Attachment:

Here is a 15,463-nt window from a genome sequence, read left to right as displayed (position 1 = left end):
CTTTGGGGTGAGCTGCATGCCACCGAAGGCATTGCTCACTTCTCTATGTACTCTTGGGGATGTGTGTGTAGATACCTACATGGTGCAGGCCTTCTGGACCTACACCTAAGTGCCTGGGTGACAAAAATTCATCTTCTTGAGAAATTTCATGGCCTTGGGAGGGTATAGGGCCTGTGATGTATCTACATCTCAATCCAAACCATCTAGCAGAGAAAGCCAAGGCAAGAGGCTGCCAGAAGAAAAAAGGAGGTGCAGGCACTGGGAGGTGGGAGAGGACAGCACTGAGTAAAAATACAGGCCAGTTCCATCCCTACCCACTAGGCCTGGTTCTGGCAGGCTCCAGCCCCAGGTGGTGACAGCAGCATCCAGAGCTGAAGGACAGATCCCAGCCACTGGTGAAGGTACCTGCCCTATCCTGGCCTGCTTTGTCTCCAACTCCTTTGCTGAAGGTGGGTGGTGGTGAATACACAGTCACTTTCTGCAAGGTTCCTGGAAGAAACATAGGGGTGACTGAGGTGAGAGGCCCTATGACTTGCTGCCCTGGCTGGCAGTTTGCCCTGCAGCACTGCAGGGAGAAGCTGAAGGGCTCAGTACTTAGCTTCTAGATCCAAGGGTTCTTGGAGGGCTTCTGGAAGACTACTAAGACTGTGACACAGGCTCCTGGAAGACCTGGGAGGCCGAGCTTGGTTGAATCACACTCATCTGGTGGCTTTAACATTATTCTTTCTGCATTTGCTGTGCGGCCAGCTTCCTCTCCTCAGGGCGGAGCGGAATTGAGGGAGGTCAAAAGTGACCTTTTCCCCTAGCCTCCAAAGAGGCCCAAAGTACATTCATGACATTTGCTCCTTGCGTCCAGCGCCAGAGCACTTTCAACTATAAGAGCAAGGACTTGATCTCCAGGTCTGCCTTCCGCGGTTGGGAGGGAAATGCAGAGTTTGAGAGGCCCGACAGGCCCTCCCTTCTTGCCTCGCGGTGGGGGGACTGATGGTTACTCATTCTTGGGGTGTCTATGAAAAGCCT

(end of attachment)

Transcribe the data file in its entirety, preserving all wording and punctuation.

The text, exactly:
Here is a 15,463-nt window from a genome sequence, read left to right as displayed (position 1 = left end):
CTTTGGGGTGAGCTGCATGCCACCGAAGGCATTGCTCACTTCTCTATGTACTCTTGGGGATGTGTGTGTAGATACCTACATGGTGCAGGCCTTCTGGACCTACACCTAAGTGCCTGGGTGACAAAAATTCATCTTCTTGAGAAATTTCATGGCCTTGGGAGGGTATAGGGCCTGTGATGTATCTACATCTCAATCCAAACCATCTAGCAGAGAAAGCCAAGGCAAGAGGCTGCCAGAAGAAAAAAGGAGGTGCAGGCACTGGGAGGTGGGAGAGGACAGCACTGAGTAAAAATACAGGCCAGTTCCATCCCTACCCACTAGGCCTGGTTCTGGCAGGCTCCAGCCCCAGGTGGTGACAGCAGCATCCAGAGCTGAAGGACAGATCCCAGCCACTGGTGAAGGTACCTGCCCTATCCTGGCCTGCTTTGTCTCCAACTCCTTTGCTGAAGGTGGGTGGTGGTGAATACACAGTCACTTTCTGCAAGGTTCCTGGAAGAAACATAGGGGTGACTGAGGTGAGAGGCCCTATGACTTGCTGCCCTGGCTGGCAGTTTGCCCTGCAGCACTGCAGGGAGAAGCTGAAGGGCTCAGTACTTAGCTTCTAGATCCAAGGGTTCTTGGAGGGCTTCTGGAAGACTACTAAGACTGTGACACAGGCTCCTGGAAGACCTGGGAGGCCGAGCTTGGTTGAATCACACTCATCTGGTGGCTTTAACATTATTCTTTCTGCATTTGCTGTGCGGCCAGCTTCCTCTCCTCAGGGCGGAGCGGAATTGAGGGAGGTCAAAAGTGACCTTTTCCCCTAGCCTCCAAAGAGGCCCAAAGTACATTCATGACATTTGCTCCTTGCGTCCAGCGCCAGAGCACTTTCAACTATAAGAGCAAGGACTTGATCTCCAGGTCTGCCTTCCGCGGTTGGGAGGGAAATGCAGAGTTTGAGAGGCCCGACAGGCCCTCCCTTCTTGCCTCGCGGTGGGGGGACTGATGGTTACTCATTCTTGGGGTGTCTATGAAAAGCCT